No late homeworks will be accepted. However, each student is allowed one extension of at most 48 hours. This amount of time cannot be divided among assignments; it applies to one assignment only.
Reminder: Save your homeworks as we return them, in case there is an error in the way we record grades and you ask for redress.
Final: On campus, location to be determined. The final this year is on Monday, Dec. 11, 2000, 8:30--11:30AM. All local TV students must come to campus for the final. Please do not ask for a makeup final or early final. You should plan to be at the CS145 final and, if you have a conflicting final (e.g., because you are taking two courses that meet at the same time and watching us on TV), arrange to take the other final at a different time.
Also, please do not schedule any extended trips, including business trips, during the time classes are in session. If you must do so, it is your responsibility to get the work in on time. If you are an SITN student, and you want me to talk to your supervisor about the importance of timely participation in this course (and others), I will do so. However, it is not in your best interests to accept the model that your job assignments take priority over your studies.
I know this section sounds like an old curmudgeon grousing, but every year I get a large number of requests for exceptions and postponements. If the reason for the exception is medical, you have my complete sympathy and cooperation. However, most nonmedical excuses do violence to my obligation to run a fair course. For instance, taking the final before or after the regular period gives you a huge advantage against students who must take all their finals in a short timespan. (An exception is a case where you are asked to take 3 finals within a 24-hour period; then, the University gives you the opportunity to postpone one of the exams, and I support this position.)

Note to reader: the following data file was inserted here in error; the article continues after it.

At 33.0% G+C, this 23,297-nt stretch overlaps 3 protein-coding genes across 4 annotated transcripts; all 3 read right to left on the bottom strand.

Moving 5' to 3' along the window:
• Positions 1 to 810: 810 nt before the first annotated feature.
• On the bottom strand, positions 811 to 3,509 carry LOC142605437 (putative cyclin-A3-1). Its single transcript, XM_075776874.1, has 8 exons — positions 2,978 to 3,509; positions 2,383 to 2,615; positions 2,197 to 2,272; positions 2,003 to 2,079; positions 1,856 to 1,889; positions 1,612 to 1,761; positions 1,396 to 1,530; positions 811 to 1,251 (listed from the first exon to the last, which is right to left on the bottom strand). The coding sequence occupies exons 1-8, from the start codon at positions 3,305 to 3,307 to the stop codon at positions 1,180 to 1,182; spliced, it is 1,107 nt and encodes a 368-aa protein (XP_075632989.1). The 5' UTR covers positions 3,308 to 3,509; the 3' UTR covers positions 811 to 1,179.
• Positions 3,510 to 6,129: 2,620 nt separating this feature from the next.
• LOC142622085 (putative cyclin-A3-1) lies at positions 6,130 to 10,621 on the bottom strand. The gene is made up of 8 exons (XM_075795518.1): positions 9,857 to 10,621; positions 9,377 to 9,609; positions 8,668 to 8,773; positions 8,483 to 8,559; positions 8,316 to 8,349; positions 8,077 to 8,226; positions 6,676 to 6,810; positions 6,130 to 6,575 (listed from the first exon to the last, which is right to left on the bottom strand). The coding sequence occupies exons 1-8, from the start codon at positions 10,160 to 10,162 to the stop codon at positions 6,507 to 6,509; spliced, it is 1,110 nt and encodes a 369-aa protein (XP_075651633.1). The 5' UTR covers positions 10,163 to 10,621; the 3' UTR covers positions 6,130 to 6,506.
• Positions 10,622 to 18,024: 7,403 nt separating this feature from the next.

Another reason why we have to keep everyone together is that it is important to be able to publish solutions to assignments and exams in a timely manner. We cannot do so if people are given extensions of the deadline. Especially, if you are a remote SITN student, we're happy to have you in the class, but it is important for the reason just described that you keep no more than 48 hours behind the class. SITN has in the past been willing to send out tapes immediately, but if they don't, first ask them, and if that doesn't work, ask me.
We shall not deduct credit for small amounts of acknowledged assistance. Even working as a team on one of several problems in a problem set may not hurt your grade, as long as all members of the group acknowledge their collaboration. Such shared interest can be beneficial to all concerned. We do reserve the right to give less than full credit in circumstances where it appears that there has been large-scale division of labor, and you are not getting as much learning out of the assignment as you should. However, as long as you acknowledge your sources, you cannot get into Honor-Code trouble.
If you have any questions about what this policy means, please discuss the matter with the instructor now. We shall ask everyone to acknowledge that they have read the above material on the first homework.